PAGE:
OK. Let's try to answer some of the sensible ones.
How does TEFLON stick to the pan?
It's a patented trade secret, and if I let you lot know, DuPont would have my a** in a sling. Seriously, it's a question which has been asked many times on the internet, and one which has generated some interesting answers. Check out the following link :
What can cause an explosion from nothing?
You can't generate an explosion from nothing. You have to appreciate that a vacuum is not empty, and that before the Big Bang, the primordial state was not in fact 'nothing' but 'something' (possibly a lattice of dimensions or fields, undergoing 'quantum fluctuations'). We don't know, because we have not been able to produce a mathematical model which 'fits' closely enough.
and the linked question :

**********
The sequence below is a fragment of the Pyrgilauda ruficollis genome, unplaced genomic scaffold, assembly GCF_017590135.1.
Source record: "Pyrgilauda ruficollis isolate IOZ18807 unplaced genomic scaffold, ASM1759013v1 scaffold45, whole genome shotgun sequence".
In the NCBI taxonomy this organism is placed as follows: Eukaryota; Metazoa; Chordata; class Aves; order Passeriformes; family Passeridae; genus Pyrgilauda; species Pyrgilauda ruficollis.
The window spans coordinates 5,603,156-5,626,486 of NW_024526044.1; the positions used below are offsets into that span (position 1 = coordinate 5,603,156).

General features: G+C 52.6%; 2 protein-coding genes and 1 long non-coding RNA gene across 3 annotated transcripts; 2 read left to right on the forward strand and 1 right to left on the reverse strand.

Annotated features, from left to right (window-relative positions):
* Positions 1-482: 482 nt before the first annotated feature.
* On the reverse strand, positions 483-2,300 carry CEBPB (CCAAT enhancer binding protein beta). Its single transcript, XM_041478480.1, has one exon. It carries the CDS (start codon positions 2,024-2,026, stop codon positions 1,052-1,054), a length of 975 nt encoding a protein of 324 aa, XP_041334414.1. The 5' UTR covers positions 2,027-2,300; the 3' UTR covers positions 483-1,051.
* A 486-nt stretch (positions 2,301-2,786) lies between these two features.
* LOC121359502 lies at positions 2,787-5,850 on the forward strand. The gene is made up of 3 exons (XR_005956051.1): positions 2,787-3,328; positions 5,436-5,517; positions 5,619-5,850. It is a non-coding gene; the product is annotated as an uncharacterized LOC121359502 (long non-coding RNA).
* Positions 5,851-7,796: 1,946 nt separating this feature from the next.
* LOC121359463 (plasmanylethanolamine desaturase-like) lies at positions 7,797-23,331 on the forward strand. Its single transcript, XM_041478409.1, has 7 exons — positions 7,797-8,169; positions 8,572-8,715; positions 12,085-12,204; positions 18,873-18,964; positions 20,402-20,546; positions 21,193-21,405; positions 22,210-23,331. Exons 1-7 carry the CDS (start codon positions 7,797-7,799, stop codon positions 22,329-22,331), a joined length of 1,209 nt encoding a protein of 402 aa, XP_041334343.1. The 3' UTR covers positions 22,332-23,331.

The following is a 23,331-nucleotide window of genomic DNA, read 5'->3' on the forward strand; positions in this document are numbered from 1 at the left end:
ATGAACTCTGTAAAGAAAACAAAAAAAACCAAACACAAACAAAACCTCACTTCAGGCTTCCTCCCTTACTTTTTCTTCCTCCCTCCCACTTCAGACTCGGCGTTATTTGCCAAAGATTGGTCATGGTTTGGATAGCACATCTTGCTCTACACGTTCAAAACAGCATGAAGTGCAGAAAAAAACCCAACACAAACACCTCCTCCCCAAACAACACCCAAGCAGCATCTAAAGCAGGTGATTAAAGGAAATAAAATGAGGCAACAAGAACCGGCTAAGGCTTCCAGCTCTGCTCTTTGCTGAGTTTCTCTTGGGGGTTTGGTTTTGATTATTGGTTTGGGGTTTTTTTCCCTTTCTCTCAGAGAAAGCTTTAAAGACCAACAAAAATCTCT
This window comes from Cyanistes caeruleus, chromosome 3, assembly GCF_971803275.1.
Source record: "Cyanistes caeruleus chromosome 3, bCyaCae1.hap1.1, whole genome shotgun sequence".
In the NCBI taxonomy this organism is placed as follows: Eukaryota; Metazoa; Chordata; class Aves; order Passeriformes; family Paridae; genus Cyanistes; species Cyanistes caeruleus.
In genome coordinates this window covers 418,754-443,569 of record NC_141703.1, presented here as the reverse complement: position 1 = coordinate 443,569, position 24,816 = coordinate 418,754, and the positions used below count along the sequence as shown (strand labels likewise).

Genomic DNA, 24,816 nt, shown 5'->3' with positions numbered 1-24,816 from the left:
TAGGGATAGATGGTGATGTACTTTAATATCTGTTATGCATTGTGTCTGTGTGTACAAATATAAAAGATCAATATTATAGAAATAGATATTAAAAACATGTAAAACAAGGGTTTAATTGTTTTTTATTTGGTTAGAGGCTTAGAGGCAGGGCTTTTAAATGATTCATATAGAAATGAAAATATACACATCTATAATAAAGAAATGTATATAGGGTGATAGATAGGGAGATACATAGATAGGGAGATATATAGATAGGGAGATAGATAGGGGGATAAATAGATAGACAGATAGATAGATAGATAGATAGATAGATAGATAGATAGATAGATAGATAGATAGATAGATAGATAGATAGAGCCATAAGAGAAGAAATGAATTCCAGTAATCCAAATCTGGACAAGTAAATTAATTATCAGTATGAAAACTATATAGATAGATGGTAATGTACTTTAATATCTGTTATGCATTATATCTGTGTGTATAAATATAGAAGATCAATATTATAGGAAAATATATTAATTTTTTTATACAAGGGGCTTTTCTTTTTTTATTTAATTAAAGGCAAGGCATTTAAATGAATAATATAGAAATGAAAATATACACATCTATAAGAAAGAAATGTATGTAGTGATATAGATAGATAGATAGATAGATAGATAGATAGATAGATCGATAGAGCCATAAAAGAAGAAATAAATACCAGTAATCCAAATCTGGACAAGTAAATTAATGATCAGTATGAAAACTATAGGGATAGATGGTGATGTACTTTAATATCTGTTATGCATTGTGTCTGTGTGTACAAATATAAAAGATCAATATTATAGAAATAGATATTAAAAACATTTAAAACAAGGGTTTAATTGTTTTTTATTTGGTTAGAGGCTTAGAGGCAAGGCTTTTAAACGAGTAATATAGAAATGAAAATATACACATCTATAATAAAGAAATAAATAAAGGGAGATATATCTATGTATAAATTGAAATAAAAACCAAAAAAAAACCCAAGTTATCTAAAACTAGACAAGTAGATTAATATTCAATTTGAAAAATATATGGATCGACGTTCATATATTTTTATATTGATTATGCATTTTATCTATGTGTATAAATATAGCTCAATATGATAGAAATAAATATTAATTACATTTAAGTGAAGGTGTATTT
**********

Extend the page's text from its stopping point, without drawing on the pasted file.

...why do the laws of physics break down?
They don't. It is our APPRECIATION of the laws of physics as we currently understand them which no longer fit. Again, we don't know enough. Our understanding of the physical laws of the universe are constantly being revised. Now when we understand more, you (on CricketWeb) will be the first to be told.
Why is the sky blue?
Easypeasy. It's all down to the scattering of light. Photons normally travel in straight lines, but when one hits a nitrogen molecule or another particle in the Earth's atmosphere, it undergoes a 'scattering' process, i.e. some of it's energy bounces off in a different direction. The actual direction is determined by the actual wavelength of the light, the size of the particle it hits and so on. For the makeup of our atmosphere, this effect is greatest in the shorter (blue end of the spectrum) wavelengths, and that's why the sky appears to be blue.
...and the sun red at sunrise and sunset?
Now in the early morning and late evening, the sun appears closer to the horizon. This means that in order for light to reach you from the sun, it has to pass through far more atmosphere. This gives plenty of opportunity for blue light and the other shorter wavelengths to be refracted away, leaving just the longer (redder) wavelengths to impact on your retina.
Incidentally, it is possible to get a partial 'green sunset'.